Texas ice storm: Austin small businesses severely impacted by major power outage

It’s a long road back for small businesses in Austin impacted by the ongoing power outages. Some of them say they’ve lost tens of thousands of dollars. 

For restaurants, the costs are really adding up: from lost revenue, to spoiled food, to employees who are now out of a week’s pay.

"It feels fantastic to be with the staff and actually to start seeing some of the regulars as well," said Chris Martinez, co-owner of Vamonos Texmex.

That’s the good news at this farm-to-table Tex-Mex spot on Airport Boulevard, which reopened Tuesday. However, the not so good news?

"We have to make up ground for a week, and that takes some time," said Martinez.

The restaurant was shut down for a whole week, with not even a ballpark on when they’d get power back, despite Martinez’s repeated calls to Austin Energy.

"Asking them each time is there an ETA. There’s no ETA," said Martinez. "Each day it was telling the staff ‘hey, we’re closed for lunch, we may be open for dinner.’"

Even after the lights came back on Saturday night, all their food had to be thrown out and replaced.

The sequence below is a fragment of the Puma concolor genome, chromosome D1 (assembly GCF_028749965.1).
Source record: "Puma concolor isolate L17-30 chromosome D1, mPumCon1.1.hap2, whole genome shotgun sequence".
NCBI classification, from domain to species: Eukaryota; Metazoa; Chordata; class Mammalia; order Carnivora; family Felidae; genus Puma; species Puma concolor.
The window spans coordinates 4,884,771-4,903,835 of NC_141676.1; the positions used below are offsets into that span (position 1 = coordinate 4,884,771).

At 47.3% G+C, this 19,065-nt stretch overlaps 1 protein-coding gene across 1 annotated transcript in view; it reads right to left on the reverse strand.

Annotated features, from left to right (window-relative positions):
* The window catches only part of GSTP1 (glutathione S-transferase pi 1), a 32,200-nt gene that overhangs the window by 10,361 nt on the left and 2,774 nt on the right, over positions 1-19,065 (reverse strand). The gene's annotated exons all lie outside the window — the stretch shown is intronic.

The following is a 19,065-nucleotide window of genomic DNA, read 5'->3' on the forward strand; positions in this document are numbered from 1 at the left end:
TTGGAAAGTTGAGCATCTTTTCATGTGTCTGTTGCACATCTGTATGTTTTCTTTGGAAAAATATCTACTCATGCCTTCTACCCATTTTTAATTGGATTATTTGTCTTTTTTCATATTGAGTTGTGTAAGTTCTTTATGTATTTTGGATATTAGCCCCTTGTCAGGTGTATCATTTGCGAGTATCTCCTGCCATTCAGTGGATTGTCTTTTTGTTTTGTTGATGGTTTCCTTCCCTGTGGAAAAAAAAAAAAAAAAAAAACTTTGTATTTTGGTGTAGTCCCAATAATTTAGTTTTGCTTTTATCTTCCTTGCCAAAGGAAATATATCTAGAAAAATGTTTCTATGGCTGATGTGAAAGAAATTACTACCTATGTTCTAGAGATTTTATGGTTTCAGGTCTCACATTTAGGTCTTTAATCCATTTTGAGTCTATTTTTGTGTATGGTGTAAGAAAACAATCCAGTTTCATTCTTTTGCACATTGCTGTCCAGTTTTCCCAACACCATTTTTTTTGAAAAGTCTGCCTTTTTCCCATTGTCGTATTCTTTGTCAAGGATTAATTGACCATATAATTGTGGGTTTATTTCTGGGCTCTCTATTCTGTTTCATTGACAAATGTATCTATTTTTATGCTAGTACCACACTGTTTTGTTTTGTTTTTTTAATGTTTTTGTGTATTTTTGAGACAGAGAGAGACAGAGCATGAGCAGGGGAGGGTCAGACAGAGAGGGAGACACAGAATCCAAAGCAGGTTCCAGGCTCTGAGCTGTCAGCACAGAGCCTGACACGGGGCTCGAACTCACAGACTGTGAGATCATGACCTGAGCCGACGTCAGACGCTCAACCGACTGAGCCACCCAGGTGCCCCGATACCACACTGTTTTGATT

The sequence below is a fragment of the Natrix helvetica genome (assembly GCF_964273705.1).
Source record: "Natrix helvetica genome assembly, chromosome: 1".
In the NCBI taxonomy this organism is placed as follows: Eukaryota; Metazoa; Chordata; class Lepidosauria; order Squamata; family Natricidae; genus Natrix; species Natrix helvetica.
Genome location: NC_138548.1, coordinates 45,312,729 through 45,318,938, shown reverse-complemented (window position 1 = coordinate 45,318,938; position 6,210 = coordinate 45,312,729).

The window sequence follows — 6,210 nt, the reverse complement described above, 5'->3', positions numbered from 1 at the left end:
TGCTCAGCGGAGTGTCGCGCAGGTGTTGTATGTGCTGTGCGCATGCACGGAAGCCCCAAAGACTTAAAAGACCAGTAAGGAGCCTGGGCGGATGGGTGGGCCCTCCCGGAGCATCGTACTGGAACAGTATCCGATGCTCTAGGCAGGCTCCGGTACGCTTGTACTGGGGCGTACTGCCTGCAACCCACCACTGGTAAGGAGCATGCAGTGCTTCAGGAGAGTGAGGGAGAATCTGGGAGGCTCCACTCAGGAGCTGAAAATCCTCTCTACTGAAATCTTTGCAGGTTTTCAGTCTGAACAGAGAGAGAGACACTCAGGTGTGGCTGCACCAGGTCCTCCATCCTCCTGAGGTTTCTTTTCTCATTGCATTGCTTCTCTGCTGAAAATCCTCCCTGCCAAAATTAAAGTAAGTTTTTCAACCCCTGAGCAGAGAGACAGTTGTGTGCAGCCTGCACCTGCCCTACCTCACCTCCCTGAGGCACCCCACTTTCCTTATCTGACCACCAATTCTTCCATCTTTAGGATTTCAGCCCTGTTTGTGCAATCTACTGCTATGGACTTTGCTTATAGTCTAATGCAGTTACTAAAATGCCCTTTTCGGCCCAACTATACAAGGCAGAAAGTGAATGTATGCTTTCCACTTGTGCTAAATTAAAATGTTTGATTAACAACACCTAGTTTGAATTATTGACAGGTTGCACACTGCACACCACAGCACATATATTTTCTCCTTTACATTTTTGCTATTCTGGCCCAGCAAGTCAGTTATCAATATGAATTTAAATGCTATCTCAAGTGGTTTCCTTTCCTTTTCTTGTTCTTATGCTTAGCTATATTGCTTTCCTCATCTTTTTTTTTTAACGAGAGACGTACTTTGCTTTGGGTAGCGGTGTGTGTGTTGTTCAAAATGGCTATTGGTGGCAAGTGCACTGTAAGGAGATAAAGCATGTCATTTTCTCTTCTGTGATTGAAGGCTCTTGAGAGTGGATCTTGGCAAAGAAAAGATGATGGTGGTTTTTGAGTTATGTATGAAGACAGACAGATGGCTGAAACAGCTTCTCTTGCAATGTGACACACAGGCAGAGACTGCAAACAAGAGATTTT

"We’ve lost tens of thousands of dollars," said Martinez.

Martinez says his biggest concern is for his devoted staff.

"It’s been very hard for them. Right now, they’re asking if they can find extra work in the meantime, because losing a week’s worth of work is a lot," said Martinez.

Meanwhile, at Cherrywood Coffeehouse on 38 ½ Street in East Austin, progress has been even slower. They only got their power back on late Tuesday.

"Basically we have to go through logistics of starting our whole business from scratch now," said general manager Benjamin Harris.

After a week, they’re left with empty freezers and close to $30,000 of food in the garbage.

"Actually we had partial power for a little bit, but then when they started fixing it, they took off all of our power, and we lost even more product," said Harris.

Harris says what little communication they got from the city, was just flat out wrong.  

"According to Austin Energy we had power the whole time because they were pinging the system and seeing that we had energy, and in fact the whole time we did not," said Harris.

Some workers were back at Cherrywood late Tuesday, making runs to buy food, and prepping to reopen Wednesday morning. Harris was doing his best to reassure them.

"Mostly we’re worried about our staff and their lost hours, because most of them live paycheck to paycheck," said Harris.

While both these businesses say the support from customers has lifted their spirits, bouncing back from yet another crisis isn’t easy.

"We had the big freeze two years ago, and we basically lost everything from that. And we’re still recuperating from that. So I would say being in the black this year is going to be very difficult," said Harris.

"Every time we think we’re over the hump, something else happens, and so it’s a little setback, but we’re not going to stop moving forward," said Martinez.

Cherrywood Coffeehouse has set up a GoFundMe page to help employees get back on their feet.